New possible science and math courses announced
By Garrett Mueller, Business Editor
Each year, the high school adjusts its course offerings in order to have the classes serve a greater spectrum of student interests. Next year, several changes to the math and science courses will be made to accomplish this goal.
In the science category, Forensics is once again on the course list, and Introduction to Sports Medicine is being offered for the first time. The high school has also announced that AP Chemistry will be offered, potentially being taught by returning teacher, who took the 2018-2019 school year off for maternity leave.
Traditionally, AP Chemistry and AP Environmental Science have been alternately offered every year. This year, however, there are no AP science courses being offered, as AP Chemistry was taken from the list of offered courses for this year.
“I was disappointed when they dropped [AP Chemistry] … since our school doesn’t offer that many AP classes, especially not AP science classes, ” senior Anna Riggs said.
Changes are also occurring in the mathematics department. A newly-developed AP Statistics course will be offered, as well as AP Calculus, which has consistently been offered.
“The classes we offer are based off a survey to the students of which classes they’d be interested in taking,” math teacher Christine Browning said. “This year is the first time we’ve had enough interest to offer AP Statistics.”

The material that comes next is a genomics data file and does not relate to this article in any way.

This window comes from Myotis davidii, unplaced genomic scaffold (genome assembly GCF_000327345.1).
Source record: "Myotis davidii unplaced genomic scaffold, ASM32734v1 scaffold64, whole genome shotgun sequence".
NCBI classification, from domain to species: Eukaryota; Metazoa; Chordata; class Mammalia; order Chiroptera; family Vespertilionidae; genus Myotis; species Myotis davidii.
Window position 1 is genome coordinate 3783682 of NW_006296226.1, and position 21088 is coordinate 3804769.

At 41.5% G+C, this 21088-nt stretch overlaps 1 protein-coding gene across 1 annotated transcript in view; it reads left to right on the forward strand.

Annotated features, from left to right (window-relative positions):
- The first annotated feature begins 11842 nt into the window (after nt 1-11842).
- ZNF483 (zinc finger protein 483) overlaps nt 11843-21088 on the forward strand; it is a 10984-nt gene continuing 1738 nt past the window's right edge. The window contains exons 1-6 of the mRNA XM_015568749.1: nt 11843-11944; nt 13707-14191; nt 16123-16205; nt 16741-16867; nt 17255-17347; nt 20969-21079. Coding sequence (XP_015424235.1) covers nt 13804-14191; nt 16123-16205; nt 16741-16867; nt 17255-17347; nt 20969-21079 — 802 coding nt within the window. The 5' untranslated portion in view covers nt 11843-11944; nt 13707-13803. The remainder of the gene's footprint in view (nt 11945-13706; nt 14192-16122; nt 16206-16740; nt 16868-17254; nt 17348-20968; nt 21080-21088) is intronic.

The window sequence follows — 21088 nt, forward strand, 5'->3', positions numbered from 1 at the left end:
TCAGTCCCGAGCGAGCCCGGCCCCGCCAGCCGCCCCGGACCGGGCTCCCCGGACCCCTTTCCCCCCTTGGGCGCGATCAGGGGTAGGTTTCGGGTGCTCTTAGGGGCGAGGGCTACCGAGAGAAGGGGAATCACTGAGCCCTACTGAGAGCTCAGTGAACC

These changes come after the announcement that Intro to Calculus will not be offered to students next year. Many students, especially in the junior class, have criticized the decision.
“I wish there was an Intro to Calculus because I think [calculus] looks better on a transcript, and [I] think more people would have preferred an Intro to Calculus rather than [going] straight to AP Calculus,” junior Connor Clarke said.
Despite the discontinuation of Intro to Calculus, Browning was impressed by the large number of students who took AP Calculus this year, and she expects an approximately equal number of students to enroll for the coming year.
While classes have been decided, some teaching positions have not been confirmed, namely for Sports Medicine and AP Statistics yet. This is partly due to ongoing discussions concerning teacher pay and class sizes.
“There is a lot of confusion right now due to bargaining, negotiations, and enrollment,” Browning said.
Despite this, the school is actively working on teaching arrangements in order to release student schedules in late May or early June. These schedules will also determine how many periods of each class will be offered, based on the number of students that registered for each class. If too few students register, the classes may not be offered. But if the class is offered at all, there’s normally a sufficient registering body.
Just as students are eager to explore the new class options, teachers are also optimistic about the change, citing them as a beneficial addition to the school environment.
“I’m really excited about offering our students the opportunity to take a new class like Sports Medicine,” vice principal Alanah Baron said. “I’m also thrilled that we are offering more AP classes next year than we have before. This is a great way for students to challenge themselves and earn college credit in a high school setting.”